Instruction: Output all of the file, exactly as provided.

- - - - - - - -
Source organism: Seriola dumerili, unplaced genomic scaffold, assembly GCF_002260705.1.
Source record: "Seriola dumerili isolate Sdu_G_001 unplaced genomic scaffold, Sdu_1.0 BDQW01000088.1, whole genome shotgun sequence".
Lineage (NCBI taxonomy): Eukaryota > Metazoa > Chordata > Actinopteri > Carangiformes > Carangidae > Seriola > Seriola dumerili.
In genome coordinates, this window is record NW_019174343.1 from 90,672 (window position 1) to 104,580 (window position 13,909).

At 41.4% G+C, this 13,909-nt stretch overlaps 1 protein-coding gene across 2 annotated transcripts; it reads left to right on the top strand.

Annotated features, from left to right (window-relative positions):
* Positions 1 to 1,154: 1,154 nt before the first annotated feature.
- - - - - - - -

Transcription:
Source organism: Seriola dumerili, unplaced genomic scaffold, assembly GCF_002260705.1.
Source record: "Seriola dumerili isolate Sdu_G_001 unplaced genomic scaffold, Sdu_1.0 BDQW01000088.1, whole genome shotgun sequence".
Lineage (NCBI taxonomy): Eukaryota > Metazoa > Chordata > Actinopteri > Carangiformes > Carangidae > Seriola > Seriola dumerili.
In genome coordinates, this window is record NW_019174343.1 from 90,672 (window position 1) to 104,580 (window position 13,909).

At 41.4% G+C, this 13,909-nt stretch overlaps 1 protein-coding gene across 2 annotated transcripts; it reads left to right on the top strand.

Annotated features, from left to right (window-relative positions):
* Positions 1 to 1,154: 1,154 nt before the first annotated feature.